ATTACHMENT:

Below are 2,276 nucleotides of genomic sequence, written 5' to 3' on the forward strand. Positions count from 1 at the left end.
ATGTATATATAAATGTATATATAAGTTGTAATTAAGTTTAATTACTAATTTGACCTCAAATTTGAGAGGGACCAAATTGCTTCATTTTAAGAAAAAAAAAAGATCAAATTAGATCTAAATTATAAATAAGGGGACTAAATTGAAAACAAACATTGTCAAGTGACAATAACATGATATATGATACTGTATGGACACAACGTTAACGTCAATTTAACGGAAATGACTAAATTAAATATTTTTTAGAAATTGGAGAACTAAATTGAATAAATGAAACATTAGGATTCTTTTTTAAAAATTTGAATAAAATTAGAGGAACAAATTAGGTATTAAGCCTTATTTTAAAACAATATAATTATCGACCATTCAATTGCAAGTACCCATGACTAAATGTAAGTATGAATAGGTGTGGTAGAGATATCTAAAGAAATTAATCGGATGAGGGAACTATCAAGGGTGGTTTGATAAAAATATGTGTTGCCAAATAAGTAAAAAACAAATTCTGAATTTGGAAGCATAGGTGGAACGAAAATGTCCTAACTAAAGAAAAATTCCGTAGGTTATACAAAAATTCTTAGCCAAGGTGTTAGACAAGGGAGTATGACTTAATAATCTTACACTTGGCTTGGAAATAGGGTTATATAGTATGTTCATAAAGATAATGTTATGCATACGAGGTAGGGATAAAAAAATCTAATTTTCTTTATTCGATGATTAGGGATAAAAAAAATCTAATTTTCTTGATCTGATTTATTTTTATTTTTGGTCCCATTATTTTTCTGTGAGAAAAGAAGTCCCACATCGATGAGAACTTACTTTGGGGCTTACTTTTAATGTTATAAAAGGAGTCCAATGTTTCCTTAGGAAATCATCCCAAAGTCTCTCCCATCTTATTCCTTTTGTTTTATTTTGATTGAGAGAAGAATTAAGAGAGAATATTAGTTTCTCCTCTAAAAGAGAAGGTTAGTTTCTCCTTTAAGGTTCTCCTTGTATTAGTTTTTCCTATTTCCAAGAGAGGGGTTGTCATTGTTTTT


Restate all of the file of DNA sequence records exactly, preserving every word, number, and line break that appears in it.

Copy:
Below are 2,276 nucleotides of genomic sequence, written 5' to 3' on the forward strand. Positions count from 1 at the left end.
ATGTATATATAAATGTATATATAAGTTGTAATTAAGTTTAATTACTAATTTGACCTCAAATTTGAGAGGGACCAAATTGCTTCATTTTAAGAAAAAAAAAAGATCAAATTAGATCTAAATTATAAATAAGGGGACTAAATTGAAAACAAACATTGTCAAGTGACAATAACATGATATATGATACTGTATGGACACAACGTTAACGTCAATTTAACGGAAATGACTAAATTAAATATTTTTTAGAAATTGGAGAACTAAATTGAATAAATGAAACATTAGGATTCTTTTTTAAAAATTTGAATAAAATTAGAGGAACAAATTAGGTATTAAGCCTTATTTTAAAACAATATAATTATCGACCATTCAATTGCAAGTACCCATGACTAAATGTAAGTATGAATAGGTGTGGTAGAGATATCTAAAGAAATTAATCGGATGAGGGAACTATCAAGGGTGGTTTGATAAAAATATGTGTTGCCAAATAAGTAAAAAACAAATTCTGAATTTGGAAGCATAGGTGGAACGAAAATGTCCTAACTAAAGAAAAATTCCGTAGGTTATACAAAAATTCTTAGCCAAGGTGTTAGACAAGGGAGTATGACTTAATAATCTTACACTTGGCTTGGAAATAGGGTTATATAGTATGTTCATAAAGATAATGTTATGCATACGAGGTAGGGATAAAAAAATCTAATTTTCTTTATTCGATGATTAGGGATAAAAAAAATCTAATTTTCTTGATCTGATTTATTTTTATTTTTGGTCCCATTATTTTTCTGTGAGAAAAGAAGTCCCACATCGATGAGAACTTACTTTGGGGCTTACTTTTAATGTTATAAAAGGAGTCCAATGTTTCCTTAGGAAATCATCCCAAAGTCTCTCCCATCTTATTCCTTTTGTTTTATTTTGATTGAGAGAAGAATTAAGAGAGAATATTAGTTTCTCCTCTAAAAGAGAAGGTTAGTTTCTCCTTTAAGGTTCTCCTTGTATTAGTTTTTCCTATTTCCAAGAGAGGGGTTGTCATTGTTTTT